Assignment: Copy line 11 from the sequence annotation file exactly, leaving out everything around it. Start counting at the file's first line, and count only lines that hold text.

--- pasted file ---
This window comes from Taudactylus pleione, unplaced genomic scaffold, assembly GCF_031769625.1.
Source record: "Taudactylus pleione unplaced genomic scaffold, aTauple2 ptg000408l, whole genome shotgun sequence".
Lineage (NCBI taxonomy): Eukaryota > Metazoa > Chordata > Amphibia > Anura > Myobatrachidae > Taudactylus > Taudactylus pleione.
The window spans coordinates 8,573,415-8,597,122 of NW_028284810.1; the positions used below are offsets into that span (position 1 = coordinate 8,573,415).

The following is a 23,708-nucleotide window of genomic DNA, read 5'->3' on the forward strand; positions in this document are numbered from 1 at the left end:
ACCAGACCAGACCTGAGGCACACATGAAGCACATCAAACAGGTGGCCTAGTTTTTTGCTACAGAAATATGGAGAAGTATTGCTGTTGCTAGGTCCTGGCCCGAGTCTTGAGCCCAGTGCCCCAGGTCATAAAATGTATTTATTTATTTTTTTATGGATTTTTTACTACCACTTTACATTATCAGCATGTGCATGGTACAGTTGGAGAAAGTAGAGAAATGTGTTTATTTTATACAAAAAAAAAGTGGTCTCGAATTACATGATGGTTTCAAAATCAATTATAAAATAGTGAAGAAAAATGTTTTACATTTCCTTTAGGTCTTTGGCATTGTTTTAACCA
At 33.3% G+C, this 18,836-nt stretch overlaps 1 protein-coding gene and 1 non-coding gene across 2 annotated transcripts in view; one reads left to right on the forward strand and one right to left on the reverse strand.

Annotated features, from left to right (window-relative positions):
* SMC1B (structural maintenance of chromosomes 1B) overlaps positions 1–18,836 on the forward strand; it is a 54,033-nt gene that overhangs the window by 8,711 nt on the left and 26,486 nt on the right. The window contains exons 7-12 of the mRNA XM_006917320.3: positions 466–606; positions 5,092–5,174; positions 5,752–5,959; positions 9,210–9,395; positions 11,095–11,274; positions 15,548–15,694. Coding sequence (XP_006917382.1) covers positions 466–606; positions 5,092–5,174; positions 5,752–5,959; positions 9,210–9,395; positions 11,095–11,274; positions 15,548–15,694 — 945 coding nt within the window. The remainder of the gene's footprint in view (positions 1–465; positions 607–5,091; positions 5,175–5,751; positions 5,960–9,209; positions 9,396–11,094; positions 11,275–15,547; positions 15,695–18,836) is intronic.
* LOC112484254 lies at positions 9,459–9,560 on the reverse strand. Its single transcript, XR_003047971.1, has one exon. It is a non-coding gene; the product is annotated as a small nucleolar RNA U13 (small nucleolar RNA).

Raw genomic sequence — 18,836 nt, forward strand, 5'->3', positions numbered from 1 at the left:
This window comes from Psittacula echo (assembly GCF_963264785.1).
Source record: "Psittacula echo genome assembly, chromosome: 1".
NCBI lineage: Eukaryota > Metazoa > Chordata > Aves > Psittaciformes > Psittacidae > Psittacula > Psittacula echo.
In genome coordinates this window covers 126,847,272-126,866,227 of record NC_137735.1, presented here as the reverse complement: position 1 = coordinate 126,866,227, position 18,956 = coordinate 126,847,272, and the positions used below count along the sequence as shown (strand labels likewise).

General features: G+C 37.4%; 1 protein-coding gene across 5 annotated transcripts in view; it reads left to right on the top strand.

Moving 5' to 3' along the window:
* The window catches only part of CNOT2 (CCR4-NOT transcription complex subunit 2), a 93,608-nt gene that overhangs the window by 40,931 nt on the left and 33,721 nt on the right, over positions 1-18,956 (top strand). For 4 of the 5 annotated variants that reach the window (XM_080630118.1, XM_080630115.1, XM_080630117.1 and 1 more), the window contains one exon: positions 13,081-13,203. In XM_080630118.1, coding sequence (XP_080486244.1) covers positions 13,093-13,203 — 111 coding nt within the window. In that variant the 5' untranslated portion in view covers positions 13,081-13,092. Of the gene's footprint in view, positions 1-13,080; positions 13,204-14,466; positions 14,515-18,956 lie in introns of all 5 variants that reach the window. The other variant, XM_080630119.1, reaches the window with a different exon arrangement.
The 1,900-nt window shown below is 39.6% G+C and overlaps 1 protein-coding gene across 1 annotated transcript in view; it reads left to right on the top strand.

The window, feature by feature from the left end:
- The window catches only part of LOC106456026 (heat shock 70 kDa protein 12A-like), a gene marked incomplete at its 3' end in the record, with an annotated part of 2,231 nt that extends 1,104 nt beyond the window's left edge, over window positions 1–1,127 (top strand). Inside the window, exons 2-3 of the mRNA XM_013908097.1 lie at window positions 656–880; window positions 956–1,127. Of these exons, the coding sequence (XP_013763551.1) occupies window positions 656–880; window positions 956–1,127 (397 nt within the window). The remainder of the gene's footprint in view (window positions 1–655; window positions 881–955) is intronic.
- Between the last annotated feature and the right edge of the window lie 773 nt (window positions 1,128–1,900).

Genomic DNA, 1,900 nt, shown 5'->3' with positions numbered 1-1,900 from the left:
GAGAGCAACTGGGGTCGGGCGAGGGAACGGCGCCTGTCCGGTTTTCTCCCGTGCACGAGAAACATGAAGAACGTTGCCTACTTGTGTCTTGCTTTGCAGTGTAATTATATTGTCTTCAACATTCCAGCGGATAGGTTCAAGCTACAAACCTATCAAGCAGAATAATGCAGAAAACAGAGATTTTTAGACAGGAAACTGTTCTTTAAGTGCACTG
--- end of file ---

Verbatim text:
Raw genomic sequence — 18,836 nt, forward strand, 5'->3', positions numbered from 1 at the left: